"The ultimate arbiter here, the ultimate check and balance is the United States Congress and when something is done in an unconstitutional fashion, which happened in several of these states, we have a duty to step forward and have this debate and have this vote on the 6th of January," Jordan told host Maria Bartiromo on Sunday.
Jordan and Brooks appeared on "Sunday Morning Futures" hours after House Republicans held a rare Saturday night conference call to address their goal of overturning certain states' Electoral College results on Wednesday, Brooks told Fox News.
Brooks said 50 lawmakers, including Jordan, President Trump and White House chief of staff Mark Meadows, were on the call. He added that the members on the call reflected only "some" of those in Congress who have committed to challenging the Electoral College results, which favored Democrat Joe Biden.
In order for an objection to be considered, it must be endorsed by at least one senator and one representative, which is looking more likely as a dozen senators came forward Saturday publicly following the announcement by Sen. Josh Hawley, R-Mo., that he would object to Pennsylvania’s results.
The senators announced Saturday they would object unless an emergency 10-day audit was conducted to review allegations of voter fraud by an electoral commission.
Following an endorsed objection, the House and Senate would be required to suspend their joint session and separate to debate objections for two hours.
On Sunday, Brooks says he intends to object to six states – Michigan, Wisconsin, Pennsylvania, Georgia, Arizona and Nevada – saying some of the states "clearly violated Article I, Section 4 of the United States Constitution, the election clause, that empowers the United States Congress paramount authority and then legislatures secondary authority to set the times, places and manner of elections."
"Pennsylvania, Michigan, Georgia, Wisconsin, all clearly violated Article I, Section 4 so we can either ratify that with our votes, that illegal conduct, or we can oppose it," he continued. "I stand for opposing the violation of the United States Constitution, federal statutes and state statutes."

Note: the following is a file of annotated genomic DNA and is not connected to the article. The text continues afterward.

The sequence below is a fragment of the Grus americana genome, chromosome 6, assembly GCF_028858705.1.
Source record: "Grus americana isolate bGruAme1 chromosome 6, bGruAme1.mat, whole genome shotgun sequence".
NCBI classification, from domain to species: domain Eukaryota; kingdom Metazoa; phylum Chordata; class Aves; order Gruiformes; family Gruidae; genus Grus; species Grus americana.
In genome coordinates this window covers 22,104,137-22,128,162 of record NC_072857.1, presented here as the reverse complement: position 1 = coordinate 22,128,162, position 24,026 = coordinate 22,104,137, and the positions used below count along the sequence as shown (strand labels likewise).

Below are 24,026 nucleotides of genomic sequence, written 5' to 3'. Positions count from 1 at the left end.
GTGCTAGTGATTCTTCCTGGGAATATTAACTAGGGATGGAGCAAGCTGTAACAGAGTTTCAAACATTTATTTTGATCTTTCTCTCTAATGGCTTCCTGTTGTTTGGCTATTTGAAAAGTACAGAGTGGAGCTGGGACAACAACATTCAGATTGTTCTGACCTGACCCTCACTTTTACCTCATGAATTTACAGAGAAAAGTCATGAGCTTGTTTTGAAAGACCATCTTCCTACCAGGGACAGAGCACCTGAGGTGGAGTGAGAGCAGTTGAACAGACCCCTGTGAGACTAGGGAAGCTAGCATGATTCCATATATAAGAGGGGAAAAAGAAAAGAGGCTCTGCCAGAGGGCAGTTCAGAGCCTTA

Brooks said he has seen "overwhelming and compelling" evidence that there was fraud and brought up Nevada as an example.
Brooks claimed that even though Biden "purportedly prevailed by 33,000 plus or minus votes," there were tens of thousands of "votes identified that were illegal," including from thousands of non-citizens and individuals who allegedly voted twice.
"You’ve got people who purported to live at an address that doesn’t exist, people who purported to live at an address that is a business address where of course nobody lives, you’ve got dead people voting," Brooks said, adding that if all those votes, which he is "quite confident" overwhelmingly went to Biden, are removed from the equation, "Trump carried Nevada."
"And then you’ve got the massive violation of Article I, Section 4, where mail-in balloting is not allowed," Brooks added. "Congress, pursuant to its powers in Article I, Section 4, establish a day four of the election, that’s a 24 hours window."
Republican allegations of widespread voter fraud that could overturn the election results have so far not been proven in court or found by state and local election officials.
The movement to overturn certain states' Electoral College results also has caused a divide within the Republican Party, with several GOP senators condemning the move Saturday.
Sen. Mitt Romney, R-Utah, has been a critic of the president throughout his tenure and called GOP senators' plan to reject the Electoral College results an "egregious ploy."
Sen. Pat Toomey, R-Pa., also condemned the move by defending the integrity of his state’s voting accountability, saying Trump's loss was "explained by the decline in suburban support."
GOP LAWMAKERS REJECT GOP PUSH TO OBJECT TO ELECTORAL COLLEGE RESULTS
Trump repeatedly has claimed the election was fraudulent, despite former Attorney General William Barr announcing that the Department of Justice could find no evidence to support widespread voter fraud.
The Supreme Court has refused two Trump campaign-led lawsuits, and more than 50 cases have been dismissed from lower courts across the country.
Jordan told Bartiromo on Sunday that he believes Democrats wanted "chaos and confusion created around mail-in voting" because "they were going to win the election after the election."
"Several of these states did it [counting votes] in an unconstitutional fashion. That is the heart of our argument," Jordan added. "So let’s have the debate on Wednesday, let’s show the American people what took place, they haven’t had that, there have been no hearings."
"We’ve called for hearings and investigations in Congress, [House Judiciary Committee Chairman] Jerry Nadler and [Oversight Committee] Chairwoman [Carolyn] Maloney won’t hold them here in the United States House of Representatives so we have to have this debate on the 6th of January, on this Wednesday, so the American people can see what was done in an unconstitutional fashion," he continued.
Fox News’ Caitlin McFall and Ronn Blitzer contributed to this report.